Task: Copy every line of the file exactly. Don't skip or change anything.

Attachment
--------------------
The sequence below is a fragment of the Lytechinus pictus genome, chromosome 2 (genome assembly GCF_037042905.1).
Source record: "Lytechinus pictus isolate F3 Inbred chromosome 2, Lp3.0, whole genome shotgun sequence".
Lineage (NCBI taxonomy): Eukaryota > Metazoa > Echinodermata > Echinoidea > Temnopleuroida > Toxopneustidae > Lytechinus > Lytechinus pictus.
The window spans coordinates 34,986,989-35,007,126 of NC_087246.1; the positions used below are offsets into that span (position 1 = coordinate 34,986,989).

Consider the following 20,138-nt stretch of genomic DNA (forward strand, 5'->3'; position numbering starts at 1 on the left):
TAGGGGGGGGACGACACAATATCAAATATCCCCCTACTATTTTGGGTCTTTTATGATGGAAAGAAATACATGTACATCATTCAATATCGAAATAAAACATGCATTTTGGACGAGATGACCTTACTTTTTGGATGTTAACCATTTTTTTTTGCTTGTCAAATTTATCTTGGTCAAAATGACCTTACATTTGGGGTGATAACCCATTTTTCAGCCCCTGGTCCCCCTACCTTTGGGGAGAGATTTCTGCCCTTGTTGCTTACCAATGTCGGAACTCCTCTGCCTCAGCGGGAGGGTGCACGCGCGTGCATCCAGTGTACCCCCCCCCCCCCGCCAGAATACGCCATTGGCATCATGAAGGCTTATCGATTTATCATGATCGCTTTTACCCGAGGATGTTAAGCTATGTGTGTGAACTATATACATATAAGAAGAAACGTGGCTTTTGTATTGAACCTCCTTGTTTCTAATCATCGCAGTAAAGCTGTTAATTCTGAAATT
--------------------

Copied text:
The sequence below is a fragment of the Lytechinus pictus genome, chromosome 2 (genome assembly GCF_037042905.1).
Source record: "Lytechinus pictus isolate F3 Inbred chromosome 2, Lp3.0, whole genome shotgun sequence".
Lineage (NCBI taxonomy): Eukaryota > Metazoa > Echinodermata > Echinoidea > Temnopleuroida > Toxopneustidae > Lytechinus > Lytechinus pictus.
The window spans coordinates 34,986,989-35,007,126 of NC_087246.1; the positions used below are offsets into that span (position 1 = coordinate 34,986,989).

Consider the following 20,138-nt stretch of genomic DNA (forward strand, 5'->3'; position numbering starts at 1 on the left):
TAGGGGGGGGACGACACAATATCAAATATCCCCCTACTATTTTGGGTCTTTTATGATGGAAAGAAATACATGTACATCATTCAATATCGAAATAAAACATGCATTTTGGACGAGATGACCTTACTTTTTGGATGTTAACCATTTTTTTTTGCTTGTCAAATTTATCTTGGTCAAAATGACCTTACATTTGGGGTGATAACCCATTTTTCAGCCCCTGGTCCCCCTACCTTTGGGGAGAGATTTCTGCCCTTGTTGCTTACCAATGTCGGAACTCCTCTGCCTCAGCGGGAGGGTGCACGCGCGTGCATCCAGTGTACCCCCCCCCCCCCGCCAGAATACGCCATTGGCATCATGAAGGCTTATCGATTTATCATGATCGCTTTTACCCGAGGATGTTAAGCTATGTGTGTGAACTATATACATATAAGAAGAAACGTGGCTTTTGTATTGAACCTCCTTGTTTCTAATCATCGCAGTAAAGCTGTTAATTCTGAAATT